OpenJurist

584 F2d 341 Neely v. St Paul Fire and Marine Insurance Company

584 F.2d 341

Richard W. NEELY, Plaintiff-Appellant,
v.
ST. PAUL FIRE AND MARINE INSURANCE COMPANY and Standard Oil
Company of California, Defendants-Appellees.

No. 77-2712.

United States Court of Appeals,
Ninth Circuit.

Oct. 19, 1978.

1

Myrna J. Parker and Tom E. Wildermuth, of Maud & Wildermuth, Casa Grande, Ariz., for plaintiff-appellant.

2

Thomas N. Crowe, of Ryley, Carlock & Ralston, Kenneth C. Weyl, Phoenix, Ariz., for defendants-appellees.

3

Appeal from the United States District Court for the District of Arizona.

4

Before CHOY and KENNEDY, Circuit Judges, and PALMIERI,* District Judge.

PALMIERI, District Judge:

5

In 1976 three natural-gas-powered engines used for irrigation purposes on farms owned and operated by appellant Neely became inoperable due to damage caused by contaminated lubricating oil. The oil used in these engines was purchased exclusively from appellee Standard Oil Company of California (Standard Oil). At the time an insurance policy issued to Neely by appellee St. Paul Fire and Marine Insurance Company (St. Paul) provided coverage for damage to the engines caused by vandalism. Both appellees are foreign corporations lawfully doing business in Arizona.

6

Neely brought suit in the Arizona Superior Court against Standard Oil and St. Paul, seeking to recover his direct and consequential damages. His theory was that either the contaminant was in the oil at the time of purchase, in which case Standard Oil would be liable, whether on the ground of strict liability, negligence, or warranty, or the contaminant was placed in the oil by a vandal, in which case St. Paul would be liable under the terms of the insurance policy. The suit was subsequently removed to the United States District Court for the District of Arizona pursuant to 28 U.S.C. § 1441(a) on the petition of both defendants, that court having jurisdiction because of the diversity of citizenship of the parties under 28 U.S.C. § 1332. Answers were filed and interrogatories were served on plaintiff by St. Paul, which were answered following a motion to compel. Motions for summary judgment were filed by defendants, to which plaintiff responded. Following a brief hearing, the district court granted the motions and accordingly dismissed the complaint. This appeal was taken to review that judgment. Our jurisdiction lies under 28 U.S.C. § 1291. We affirm.

I.

7

Summary judgment is proper where "the pleadings, depositions, answers to interrogatories, and admissions on file, together with the affidavits, if any, show that there is no genuine issue as to any material fact and that the moving party is entitled to a judgment as a matter of law." Fed.R.Civ.P. 56(c). The moving party has the burden of demonstrating the absence of such a genuine issue, and for this purpose the material it lodges, and inferences therefrom, must be viewed in the light most favorable to the opposing party. Adickes v. Kress & Co., 398 U.S. 144, 157, 90 S.Ct. 1598, 26 L.Ed.2d 142 (1970); United States v. Diebold, Inc., 369 U.S. 654, 655, 82 S.Ct. 993, 8 L.Ed.2d 176 (1962). If the movant satisfies his initial burden, it then rests with the opponent to set forth specific facts showing that there remains a genuine issue for trial. Fed.R.Civ.P. 56(e). No defense to an insufficient showing, however, is required. Adickes, supra,398 U.S. at 160-61, 90 S.Ct. 1598. In considering a motion for summary judgment, of course, the court decides a pure question of law and is not permitted to weigh the evidence or to judge the credibility of witnesses.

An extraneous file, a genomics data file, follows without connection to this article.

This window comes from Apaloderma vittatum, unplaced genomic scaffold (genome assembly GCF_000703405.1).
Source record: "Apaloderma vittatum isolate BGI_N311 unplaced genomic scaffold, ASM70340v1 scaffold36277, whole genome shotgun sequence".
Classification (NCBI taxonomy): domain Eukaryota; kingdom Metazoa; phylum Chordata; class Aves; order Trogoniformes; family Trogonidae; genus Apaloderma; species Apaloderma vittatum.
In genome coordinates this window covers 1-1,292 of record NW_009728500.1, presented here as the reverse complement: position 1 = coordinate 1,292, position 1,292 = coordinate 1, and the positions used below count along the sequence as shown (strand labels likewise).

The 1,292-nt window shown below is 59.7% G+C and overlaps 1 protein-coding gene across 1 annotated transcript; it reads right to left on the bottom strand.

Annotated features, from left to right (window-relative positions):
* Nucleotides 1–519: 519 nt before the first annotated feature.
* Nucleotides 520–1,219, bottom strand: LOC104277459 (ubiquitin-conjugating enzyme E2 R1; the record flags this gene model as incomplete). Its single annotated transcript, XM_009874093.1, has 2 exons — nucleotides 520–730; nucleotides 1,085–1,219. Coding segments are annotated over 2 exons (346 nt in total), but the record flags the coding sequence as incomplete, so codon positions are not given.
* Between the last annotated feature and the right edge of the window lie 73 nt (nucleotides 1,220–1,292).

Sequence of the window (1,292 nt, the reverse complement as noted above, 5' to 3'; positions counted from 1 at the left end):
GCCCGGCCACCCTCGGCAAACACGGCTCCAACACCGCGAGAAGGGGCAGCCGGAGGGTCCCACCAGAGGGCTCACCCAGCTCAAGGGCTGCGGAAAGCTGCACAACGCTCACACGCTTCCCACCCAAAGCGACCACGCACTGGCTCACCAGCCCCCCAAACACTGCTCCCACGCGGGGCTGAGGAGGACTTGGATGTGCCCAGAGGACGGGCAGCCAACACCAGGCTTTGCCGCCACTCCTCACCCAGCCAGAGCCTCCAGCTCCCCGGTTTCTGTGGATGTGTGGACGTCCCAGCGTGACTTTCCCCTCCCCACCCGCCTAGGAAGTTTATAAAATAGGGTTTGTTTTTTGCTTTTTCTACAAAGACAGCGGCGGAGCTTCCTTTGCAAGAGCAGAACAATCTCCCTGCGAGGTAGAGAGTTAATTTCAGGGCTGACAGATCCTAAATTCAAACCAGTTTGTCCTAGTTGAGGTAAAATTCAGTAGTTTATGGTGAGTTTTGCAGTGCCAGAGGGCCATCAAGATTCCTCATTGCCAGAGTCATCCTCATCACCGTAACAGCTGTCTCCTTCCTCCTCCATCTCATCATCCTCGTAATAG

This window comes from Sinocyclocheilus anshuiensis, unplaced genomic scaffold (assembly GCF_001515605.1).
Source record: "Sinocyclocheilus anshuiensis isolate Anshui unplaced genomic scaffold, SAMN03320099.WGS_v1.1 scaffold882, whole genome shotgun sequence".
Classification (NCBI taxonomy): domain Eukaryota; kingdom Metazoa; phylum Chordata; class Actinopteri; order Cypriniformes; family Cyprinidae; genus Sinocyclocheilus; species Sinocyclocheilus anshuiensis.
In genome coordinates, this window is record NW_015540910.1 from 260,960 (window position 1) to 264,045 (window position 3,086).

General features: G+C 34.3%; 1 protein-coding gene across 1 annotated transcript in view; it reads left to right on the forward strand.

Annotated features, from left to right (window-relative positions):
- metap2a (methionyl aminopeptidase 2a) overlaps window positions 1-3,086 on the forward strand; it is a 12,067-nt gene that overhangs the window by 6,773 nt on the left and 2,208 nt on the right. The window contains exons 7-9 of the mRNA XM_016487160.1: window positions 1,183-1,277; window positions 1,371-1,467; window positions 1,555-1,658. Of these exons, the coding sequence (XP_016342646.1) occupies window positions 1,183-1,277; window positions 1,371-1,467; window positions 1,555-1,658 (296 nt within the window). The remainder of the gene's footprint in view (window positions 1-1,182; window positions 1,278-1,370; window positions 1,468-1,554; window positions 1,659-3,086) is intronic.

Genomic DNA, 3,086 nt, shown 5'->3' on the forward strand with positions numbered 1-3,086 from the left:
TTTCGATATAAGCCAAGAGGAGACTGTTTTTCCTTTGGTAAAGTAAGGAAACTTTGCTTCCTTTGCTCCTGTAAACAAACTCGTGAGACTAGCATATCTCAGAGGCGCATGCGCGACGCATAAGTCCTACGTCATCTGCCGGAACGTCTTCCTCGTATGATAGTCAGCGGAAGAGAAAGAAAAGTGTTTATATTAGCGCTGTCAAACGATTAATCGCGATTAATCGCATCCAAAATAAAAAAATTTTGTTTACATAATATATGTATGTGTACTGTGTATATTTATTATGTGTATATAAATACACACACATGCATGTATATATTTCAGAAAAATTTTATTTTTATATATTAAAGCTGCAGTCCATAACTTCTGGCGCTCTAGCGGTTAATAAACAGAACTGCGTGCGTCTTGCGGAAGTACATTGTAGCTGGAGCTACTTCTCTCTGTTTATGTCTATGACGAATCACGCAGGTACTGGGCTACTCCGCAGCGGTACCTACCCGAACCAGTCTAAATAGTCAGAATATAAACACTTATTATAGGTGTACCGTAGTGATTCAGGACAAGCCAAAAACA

8

Where it is clear from the evidence presented at the hearing on a motion for summary judgment that the movant would be entitled to a directed verdict were the case to proceed to trial, the motion may properly be granted, unless the opposing party is able to offer adequate reasons why he is presently unable to present facts justifying his opposition. Doff v. Brunswick Corp.,372 F.2d 801, 805 (9th Cir.), Cert. denied, 389 U.S. 820, 88 S.Ct. 39, 19 L.Ed.2d 71 (1967). An opposing party's mere hope that further evidence may develop prior to trial is an insufficient basis upon which to justify denial of the motion. While summary judgment is improper where sufficient evidence supporting a claimed factual dispute is adduced, so as to require a jury or judge to resolve the parties' differing versions of the truth at trial, this evidence must be "significantly probative" of the disputed fact. First National Bank of Arizona v. Cities Service Co., Inc., 391 U.S. 253, 288-90, 88 S.Ct. 1575, 20 L.Ed.2d 569 (1968); Mutual Fund Investors v. Putnam Management Co., 553 F.2d 620, 624 (9th Cir. 1977).

II.

9